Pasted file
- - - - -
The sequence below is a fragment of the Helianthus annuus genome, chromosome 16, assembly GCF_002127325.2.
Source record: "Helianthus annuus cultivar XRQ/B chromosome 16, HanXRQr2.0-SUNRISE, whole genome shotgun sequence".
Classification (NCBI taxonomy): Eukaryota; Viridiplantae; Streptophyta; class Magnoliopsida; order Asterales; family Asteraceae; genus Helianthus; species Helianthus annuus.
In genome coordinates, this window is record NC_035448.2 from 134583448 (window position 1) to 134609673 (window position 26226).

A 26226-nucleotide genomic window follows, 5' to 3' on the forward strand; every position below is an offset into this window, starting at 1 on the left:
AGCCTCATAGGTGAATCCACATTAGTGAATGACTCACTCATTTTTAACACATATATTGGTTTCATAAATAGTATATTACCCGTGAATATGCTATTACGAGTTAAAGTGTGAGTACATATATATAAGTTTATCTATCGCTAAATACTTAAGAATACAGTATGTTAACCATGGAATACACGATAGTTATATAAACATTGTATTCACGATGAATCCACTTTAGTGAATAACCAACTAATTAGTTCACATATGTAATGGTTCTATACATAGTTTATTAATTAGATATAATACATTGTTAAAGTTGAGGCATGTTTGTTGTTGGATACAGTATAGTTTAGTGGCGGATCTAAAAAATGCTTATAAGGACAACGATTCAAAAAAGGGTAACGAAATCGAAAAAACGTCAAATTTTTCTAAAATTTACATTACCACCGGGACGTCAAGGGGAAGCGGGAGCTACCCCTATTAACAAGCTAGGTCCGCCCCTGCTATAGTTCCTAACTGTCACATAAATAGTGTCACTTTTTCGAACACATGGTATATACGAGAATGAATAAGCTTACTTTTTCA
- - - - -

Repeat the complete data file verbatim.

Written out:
The sequence below is a fragment of the Helianthus annuus genome, chromosome 16, assembly GCF_002127325.2.
Source record: "Helianthus annuus cultivar XRQ/B chromosome 16, HanXRQr2.0-SUNRISE, whole genome shotgun sequence".
Classification (NCBI taxonomy): Eukaryota; Viridiplantae; Streptophyta; class Magnoliopsida; order Asterales; family Asteraceae; genus Helianthus; species Helianthus annuus.
In genome coordinates, this window is record NC_035448.2 from 134583448 (window position 1) to 134609673 (window position 26226).

A 26226-nucleotide genomic window follows, 5' to 3' on the forward strand; every position below is an offset into this window, starting at 1 on the left:
AGCCTCATAGGTGAATCCACATTAGTGAATGACTCACTCATTTTTAACACATATATTGGTTTCATAAATAGTATATTACCCGTGAATATGCTATTACGAGTTAAAGTGTGAGTACATATATATAAGTTTATCTATCGCTAAATACTTAAGAATACAGTATGTTAACCATGGAATACACGATAGTTATATAAACATTGTATTCACGATGAATCCACTTTAGTGAATAACCAACTAATTAGTTCACATATGTAATGGTTCTATACATAGTTTATTAATTAGATATAATACATTGTTAAAGTTGAGGCATGTTTGTTGTTGGATACAGTATAGTTTAGTGGCGGATCTAAAAAATGCTTATAAGGACAACGATTCAAAAAAGGGTAACGAAATCGAAAAAACGTCAAATTTTTCTAAAATTTACATTACCACCGGGACGTCAAGGGGAAGCGGGAGCTACCCCTATTAACAAGCTAGGTCCGCCCCTGCTATAGTTCCTAACTGTCACATAAATAGTGTCACTTTTTCGAACACATGGTATATACGAGAATGAATAAGCTTACTTTTTCA